Talking about cross-border investments, Filip shared that he has not invested outside of Sweden. “As an angel, it can get complicated to work outside of Sweden considering legislation and regulations. Working in Sweden is relatively fast and hassle-free since I have been working for the past 14 years in the industry.” says Filip Larsson.

On the other hand, as an angel investor, Gulnaz shared that her investments are not limited to Denmark but Europe. She explained that her investment philosophy did not match at the right time within Denmark. “I didn't find this (legislation) to be difficult from a legal perspective. Because as a small angel investor, I am not leading the rounds and therefore, I do not have to take care of legal matters. My focus is more on the companies that fit my investment focus or philosophy”.

Addressing the VC shift, Kenneth highlights that, “Borders are disappearing.  I don't think that that's the main limitation anymore, especially from an operational perspective, and because of COVID, and remote work, people want to work from different countries. Previously, investors had a local network and therefore, saw local opportunities. Now, this is shifting. I see more and more VCs and mainly angels shifting in a borderless direction”. Coming from a comparatively smaller city like Vienna, Kilian highlighted that raising money gets challenging locally and it is a must to go after international funding, especially at Series A+.

Coming from outside Denmark, Gulnaz added that it was a challenge for her since she had a relatively small local network. 90% of the investments in her company come from outside Denmark. She concluded that it was important to take advantage of the international VC network and understand what kind of investments to look for.

Panel # 3 - Implicit biases in investments

It often seems like investors have everything under control and have confidence in their decisions when they keep hitting the jackpot. But when we peel back the layers, empirical research reveals implicit biases that must be combated to make investment decisions. And let's not forget gender discrepancies. Can we live with biases that hurt our judgments while investing?

Grow Invest Panel: Implicit biases in investments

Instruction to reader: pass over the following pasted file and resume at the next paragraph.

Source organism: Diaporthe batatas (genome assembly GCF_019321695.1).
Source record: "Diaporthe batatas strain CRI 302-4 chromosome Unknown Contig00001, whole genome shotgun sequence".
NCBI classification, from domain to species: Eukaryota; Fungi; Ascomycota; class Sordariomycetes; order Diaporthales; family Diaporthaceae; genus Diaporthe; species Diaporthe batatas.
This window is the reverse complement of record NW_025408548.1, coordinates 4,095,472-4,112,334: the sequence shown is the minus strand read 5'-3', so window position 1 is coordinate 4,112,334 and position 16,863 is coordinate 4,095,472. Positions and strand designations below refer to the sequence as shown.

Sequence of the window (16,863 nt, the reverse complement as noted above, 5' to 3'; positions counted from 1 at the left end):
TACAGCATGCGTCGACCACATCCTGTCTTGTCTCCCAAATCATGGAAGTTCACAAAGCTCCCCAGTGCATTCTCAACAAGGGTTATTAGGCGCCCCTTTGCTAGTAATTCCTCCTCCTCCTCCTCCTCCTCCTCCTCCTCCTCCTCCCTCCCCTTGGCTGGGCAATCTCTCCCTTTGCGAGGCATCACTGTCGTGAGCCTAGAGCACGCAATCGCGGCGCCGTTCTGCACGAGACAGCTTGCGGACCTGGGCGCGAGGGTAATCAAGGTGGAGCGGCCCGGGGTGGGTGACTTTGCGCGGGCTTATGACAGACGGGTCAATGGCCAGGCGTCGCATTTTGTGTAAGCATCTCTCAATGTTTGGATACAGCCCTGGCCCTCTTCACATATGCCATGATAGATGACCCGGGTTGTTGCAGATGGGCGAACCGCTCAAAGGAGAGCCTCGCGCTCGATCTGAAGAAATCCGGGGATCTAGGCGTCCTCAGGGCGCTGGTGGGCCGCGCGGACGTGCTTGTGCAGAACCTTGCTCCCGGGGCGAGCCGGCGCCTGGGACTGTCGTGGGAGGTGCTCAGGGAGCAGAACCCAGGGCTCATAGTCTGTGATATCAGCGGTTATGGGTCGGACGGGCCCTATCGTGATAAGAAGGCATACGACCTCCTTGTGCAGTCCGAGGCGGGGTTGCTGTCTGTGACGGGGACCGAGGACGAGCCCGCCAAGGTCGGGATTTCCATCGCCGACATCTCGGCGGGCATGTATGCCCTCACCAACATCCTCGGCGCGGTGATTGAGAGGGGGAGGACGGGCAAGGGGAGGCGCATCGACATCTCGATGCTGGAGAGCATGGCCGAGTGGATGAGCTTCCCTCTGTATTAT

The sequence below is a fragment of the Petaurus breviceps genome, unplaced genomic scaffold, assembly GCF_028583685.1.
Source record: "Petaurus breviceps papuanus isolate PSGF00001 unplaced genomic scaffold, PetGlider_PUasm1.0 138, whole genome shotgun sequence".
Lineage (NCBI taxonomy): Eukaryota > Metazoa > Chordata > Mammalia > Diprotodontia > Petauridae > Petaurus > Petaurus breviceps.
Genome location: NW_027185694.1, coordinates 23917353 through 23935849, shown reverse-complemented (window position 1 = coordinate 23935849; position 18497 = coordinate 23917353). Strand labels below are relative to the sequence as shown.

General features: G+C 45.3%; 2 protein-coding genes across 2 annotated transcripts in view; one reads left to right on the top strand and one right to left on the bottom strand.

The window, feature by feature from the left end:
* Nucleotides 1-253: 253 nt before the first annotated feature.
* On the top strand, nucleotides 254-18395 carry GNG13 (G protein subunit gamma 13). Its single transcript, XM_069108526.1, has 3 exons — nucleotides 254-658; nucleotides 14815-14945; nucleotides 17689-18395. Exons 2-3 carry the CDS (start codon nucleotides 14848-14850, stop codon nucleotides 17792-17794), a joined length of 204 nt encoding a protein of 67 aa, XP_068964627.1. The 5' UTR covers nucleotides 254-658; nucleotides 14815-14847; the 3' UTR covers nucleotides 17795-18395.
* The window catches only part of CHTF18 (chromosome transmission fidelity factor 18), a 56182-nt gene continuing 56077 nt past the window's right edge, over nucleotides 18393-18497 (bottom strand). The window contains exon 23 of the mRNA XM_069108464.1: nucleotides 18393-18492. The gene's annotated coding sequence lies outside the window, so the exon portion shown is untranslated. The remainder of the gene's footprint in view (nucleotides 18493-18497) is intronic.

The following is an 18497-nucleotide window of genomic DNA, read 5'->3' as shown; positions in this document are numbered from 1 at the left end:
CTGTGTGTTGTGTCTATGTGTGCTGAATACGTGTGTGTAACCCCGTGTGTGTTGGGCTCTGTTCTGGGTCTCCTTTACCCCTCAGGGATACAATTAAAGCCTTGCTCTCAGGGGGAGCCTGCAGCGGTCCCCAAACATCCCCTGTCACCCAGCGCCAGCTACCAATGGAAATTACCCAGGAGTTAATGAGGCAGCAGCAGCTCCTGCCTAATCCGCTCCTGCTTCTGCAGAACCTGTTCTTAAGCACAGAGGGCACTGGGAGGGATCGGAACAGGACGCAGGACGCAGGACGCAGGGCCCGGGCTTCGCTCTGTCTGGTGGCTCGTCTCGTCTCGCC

Meet the panel:

Charlotta Tönsgård, CEO and Founder at Kind App, a professional digital space for patients; Tommy Andersen, Founder, and Managing Partner at byFounders, Copenhagen-based community-powered early-stage VC backing impact-aware founders; Alberte Katrine Schmidt, Investment Manager at PreSeed Ventures, a Danish early-stage VC living well over 400 journeys; Sami Niemi, Partner at Spintop Ventures, a VC backing innovative software technology companies in the Nordics;

Moderated by Ida Herbertsson, Head of Fast Track Capital, Minc;

Allow Ida Herbertsson to set the tone for the panel. In her words, “Long, long time ago, we were all biased to some extent. It was crucial for survival. But, it's not the case anymore.  So, what role does bias play when we are investing in any investment decisions that we make? What responsibilities do we have as investors, as founders? And what can we do to overcome a look beyond our biases?”

When asked how biases affect the investment and startup industry today, Charlotta Tönsgård opened the discussion by agreeing that we all have biases; what is important is how quickly one recognizes those biases. According to her, biases are dangerous because it means that decisions are not being made rationally. Tommy Andersen agrees with Charlotta and his advice would be to push those aside when sitting across from a founder or startup. "From an investor's perspective, the more diverse the team, the better, because you are presenting your startup as a team with different viewpoints and perspectives on one thing”.

Alberte Katrine Schmidt tells us a mixed team is more likely to lead to a pitch and an investment and therefore receive positive feedback from PreSeed Ventures in terms of investments. When we talked about measuring diversity, Sami Niemi brought everyone's attention to the Diversity Commitment, a process used by the Danish investment community to measure and track gender representation on an annual basis. Sami emphasized that 9% of funds in the ecosystem sign up to this commitment to perform better and be accountable in terms of measurability.

Concerning addressing biases during the economic downturn, Charlotta shared that in terms of diversity perspective, there won't be any major setbacks. Tommy added, “ Last year, there was so much FOMO investing that we fell over each other's legs to invest. And that was stupid, honestly and we were part of it, too. I think there's a return to substance and timing and time to reflect on the core values of the company.”